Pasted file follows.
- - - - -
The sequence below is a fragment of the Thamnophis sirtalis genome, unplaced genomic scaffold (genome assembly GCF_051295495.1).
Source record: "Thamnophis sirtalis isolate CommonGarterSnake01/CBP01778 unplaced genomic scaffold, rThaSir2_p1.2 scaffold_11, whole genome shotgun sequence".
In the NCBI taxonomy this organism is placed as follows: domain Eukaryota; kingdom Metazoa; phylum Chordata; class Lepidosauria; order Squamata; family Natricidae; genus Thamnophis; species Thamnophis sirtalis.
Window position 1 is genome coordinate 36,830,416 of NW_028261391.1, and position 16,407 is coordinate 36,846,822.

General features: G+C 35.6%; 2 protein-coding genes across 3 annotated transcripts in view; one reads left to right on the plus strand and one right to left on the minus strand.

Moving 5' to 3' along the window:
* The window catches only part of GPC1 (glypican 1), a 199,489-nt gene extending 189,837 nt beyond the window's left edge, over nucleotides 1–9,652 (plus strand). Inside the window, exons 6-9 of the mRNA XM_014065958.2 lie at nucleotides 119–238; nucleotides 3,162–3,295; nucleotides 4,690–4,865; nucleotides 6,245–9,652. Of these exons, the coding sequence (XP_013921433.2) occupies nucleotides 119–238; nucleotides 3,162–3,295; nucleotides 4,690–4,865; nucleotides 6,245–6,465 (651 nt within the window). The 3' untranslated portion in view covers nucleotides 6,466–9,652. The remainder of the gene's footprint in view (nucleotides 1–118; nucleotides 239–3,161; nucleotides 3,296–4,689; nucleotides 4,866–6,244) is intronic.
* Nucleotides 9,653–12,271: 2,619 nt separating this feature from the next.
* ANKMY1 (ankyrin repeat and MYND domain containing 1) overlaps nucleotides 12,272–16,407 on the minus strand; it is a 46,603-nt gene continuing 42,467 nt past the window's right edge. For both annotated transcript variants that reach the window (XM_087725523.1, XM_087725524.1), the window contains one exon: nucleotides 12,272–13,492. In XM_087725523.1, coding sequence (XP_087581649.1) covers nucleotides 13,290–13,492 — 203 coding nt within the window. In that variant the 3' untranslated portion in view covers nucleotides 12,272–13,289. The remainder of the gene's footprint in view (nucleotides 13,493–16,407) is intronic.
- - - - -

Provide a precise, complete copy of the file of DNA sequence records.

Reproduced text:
The sequence below is a fragment of the Thamnophis sirtalis genome, unplaced genomic scaffold (genome assembly GCF_051295495.1).
Source record: "Thamnophis sirtalis isolate CommonGarterSnake01/CBP01778 unplaced genomic scaffold, rThaSir2_p1.2 scaffold_11, whole genome shotgun sequence".
In the NCBI taxonomy this organism is placed as follows: domain Eukaryota; kingdom Metazoa; phylum Chordata; class Lepidosauria; order Squamata; family Natricidae; genus Thamnophis; species Thamnophis sirtalis.
Window position 1 is genome coordinate 36,830,416 of NW_028261391.1, and position 16,407 is coordinate 36,846,822.

General features: G+C 35.6%; 2 protein-coding genes across 3 annotated transcripts in view; one reads left to right on the plus strand and one right to left on the minus strand.

Moving 5' to 3' along the window:
* The window catches only part of GPC1 (glypican 1), a 199,489-nt gene extending 189,837 nt beyond the window's left edge, over nucleotides 1–9,652 (plus strand). Inside the window, exons 6-9 of the mRNA XM_014065958.2 lie at nucleotides 119–238; nucleotides 3,162–3,295; nucleotides 4,690–4,865; nucleotides 6,245–9,652. Of these exons, the coding sequence (XP_013921433.2) occupies nucleotides 119–238; nucleotides 3,162–3,295; nucleotides 4,690–4,865; nucleotides 6,245–6,465 (651 nt within the window). The 3' untranslated portion in view covers nucleotides 6,466–9,652. The remainder of the gene's footprint in view (nucleotides 1–118; nucleotides 239–3,161; nucleotides 3,296–4,689; nucleotides 4,866–6,244) is intronic.
* Nucleotides 9,653–12,271: 2,619 nt separating this feature from the next.
* ANKMY1 (ankyrin repeat and MYND domain containing 1) overlaps nucleotides 12,272–16,407 on the minus strand; it is a 46,603-nt gene continuing 42,467 nt past the window's right edge. For both annotated transcript variants that reach the window (XM_087725523.1, XM_087725524.1), the window contains one exon: nucleotides 12,272–13,492. In XM_087725523.1, coding sequence (XP_087581649.1) covers nucleotides 13,290–13,492 — 203 coding nt within the window. In that variant the 3' untranslated portion in view covers nucleotides 12,272–13,289. The remainder of the gene's footprint in view (nucleotides 13,493–16,407) is intronic.